Mona el Ghobashy’s “The metamorphosis of the Egyptian Muslim Brothers” is one of the best historical pieces on the MB I have read.
She calls for assessing the MB based on their actual ideological and political history, rather than pre-assumptions we have about political Islam, and shows that the MB have never hesitated to collaborate with a state they saw as illegitimate, despite it contradicting their “Islamic” platform.
Here are some excerpts. (Note it was written in 2005.)
Over the past quarter-century, the Society of Muslim Brothers (Ikhwan) has morphed from a highly secretive, hierarchical, antidemocratic organization led by anointed elders into a modern, multivocal political association steered by educated, savvy professionals not unlike activists of the same age in rival Egyptian political parties. Seventy-seven years ago, the Muslim Brothers were founded in the provincial city of Ismailiyya by the charismatic disciplinarian and shrewd organizer Hasan al- Banna (1906–49).
The transformation of the Muslim Brothers from a religious mass movement to what looks very much like a modern political party has its roots in electoral politicking that began in the 1980s. The fevered attention accorded Islamist groups by Western policymakers, Arab state elites, and some academics exaggerates their perceived threat (to democracy, Western interests, stability, or “national unity”) and organizational capabilities and occludes clear thinking on how they are shaped by their institutional political environment.
I am calling for a critical rethinking of the assumption of exceptionalism with which Islamist movements are approached.
The case of the Ikhwan confirms that it is the institutional rules of participation rather than the commandments of ideology that motivate political parties. Even the most ideologically committed and organizationally stalwart parties are transformed in the process of interacting with competitors, citizens, and the state. Ideology and organization bow to the terms of participation.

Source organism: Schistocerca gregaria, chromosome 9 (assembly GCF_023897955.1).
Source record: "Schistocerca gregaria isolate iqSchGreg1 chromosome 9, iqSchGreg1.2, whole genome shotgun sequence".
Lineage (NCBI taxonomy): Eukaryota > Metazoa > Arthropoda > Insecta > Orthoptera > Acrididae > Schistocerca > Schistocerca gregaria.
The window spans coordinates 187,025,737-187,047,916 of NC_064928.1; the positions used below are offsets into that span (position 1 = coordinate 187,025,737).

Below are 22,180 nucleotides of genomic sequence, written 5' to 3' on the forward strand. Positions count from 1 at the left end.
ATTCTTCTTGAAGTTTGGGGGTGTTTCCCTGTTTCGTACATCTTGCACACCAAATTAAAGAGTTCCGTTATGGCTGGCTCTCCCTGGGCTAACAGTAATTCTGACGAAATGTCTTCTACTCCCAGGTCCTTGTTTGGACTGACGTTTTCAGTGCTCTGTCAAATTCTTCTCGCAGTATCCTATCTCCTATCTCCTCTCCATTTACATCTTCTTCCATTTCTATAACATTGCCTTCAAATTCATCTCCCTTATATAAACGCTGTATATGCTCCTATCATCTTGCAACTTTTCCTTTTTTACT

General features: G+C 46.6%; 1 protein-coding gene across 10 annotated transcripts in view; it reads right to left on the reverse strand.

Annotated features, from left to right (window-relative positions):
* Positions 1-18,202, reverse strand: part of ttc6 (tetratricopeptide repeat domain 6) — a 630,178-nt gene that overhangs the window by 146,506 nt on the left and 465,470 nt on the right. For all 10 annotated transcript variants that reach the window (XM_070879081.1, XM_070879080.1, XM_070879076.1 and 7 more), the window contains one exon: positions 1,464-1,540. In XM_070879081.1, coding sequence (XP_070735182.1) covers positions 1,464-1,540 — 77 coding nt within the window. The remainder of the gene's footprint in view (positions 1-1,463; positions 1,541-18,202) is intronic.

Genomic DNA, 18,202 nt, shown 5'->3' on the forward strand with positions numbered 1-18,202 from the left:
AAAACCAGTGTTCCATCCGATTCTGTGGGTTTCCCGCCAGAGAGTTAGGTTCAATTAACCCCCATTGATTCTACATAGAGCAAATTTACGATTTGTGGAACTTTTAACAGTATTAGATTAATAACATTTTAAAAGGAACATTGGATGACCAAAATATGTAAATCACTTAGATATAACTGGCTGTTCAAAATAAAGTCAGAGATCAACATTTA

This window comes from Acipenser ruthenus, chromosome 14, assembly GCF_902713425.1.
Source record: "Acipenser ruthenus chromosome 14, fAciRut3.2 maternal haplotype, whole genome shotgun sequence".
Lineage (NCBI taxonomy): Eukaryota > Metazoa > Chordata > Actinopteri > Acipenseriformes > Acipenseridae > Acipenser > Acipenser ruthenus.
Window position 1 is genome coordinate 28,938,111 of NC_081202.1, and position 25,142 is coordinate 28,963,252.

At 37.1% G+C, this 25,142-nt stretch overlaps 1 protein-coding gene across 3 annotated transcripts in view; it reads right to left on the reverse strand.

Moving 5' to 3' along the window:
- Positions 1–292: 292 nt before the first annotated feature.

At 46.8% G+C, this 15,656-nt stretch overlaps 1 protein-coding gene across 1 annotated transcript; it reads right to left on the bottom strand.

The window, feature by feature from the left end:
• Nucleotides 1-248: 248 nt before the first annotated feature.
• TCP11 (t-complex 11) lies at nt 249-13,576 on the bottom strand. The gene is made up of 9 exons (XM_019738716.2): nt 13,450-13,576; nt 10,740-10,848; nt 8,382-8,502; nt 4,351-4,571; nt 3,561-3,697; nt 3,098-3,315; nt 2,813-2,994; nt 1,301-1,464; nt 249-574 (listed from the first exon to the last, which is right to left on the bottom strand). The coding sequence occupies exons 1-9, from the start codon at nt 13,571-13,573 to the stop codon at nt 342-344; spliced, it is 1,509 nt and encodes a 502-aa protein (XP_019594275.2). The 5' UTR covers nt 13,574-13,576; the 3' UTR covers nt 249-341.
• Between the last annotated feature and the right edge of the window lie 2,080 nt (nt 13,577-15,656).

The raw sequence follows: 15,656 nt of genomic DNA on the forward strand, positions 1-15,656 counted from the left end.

Yet as this article has argued, regardless of moral valuations, the rules of political engagement hold powerful sway over the behavior and make-up of political actors. There is no clearer evidence of this than the recent desire of radical Islamist groups in Egypt to morph into legal political parties partaking of the electoral game, stunted and distorted as that game is in authoritarian Egypt.
Yet it behooves us to note that the Ikhwan are not losing ideological uniqueness and becoming a “catch-all” party. As their behavior in the 2000 Parliament indicates, they still grant culture and identity issues pride of place in their platform, with the caveat that as the culture wars rage on in Egypt, particularly over Americanized globalization, the Ikhwan’s gripes over the moral turpitude of Egyptian culture are sounding less and less distinctive.
The trajectory of the Egyptian Ikhwan urges a return to empirical studies of Islamist groups and their interaction with their political contexts, informed by the accumulated knowledge on party behavior in 19th- and 20th-century advanced industrialized democracies.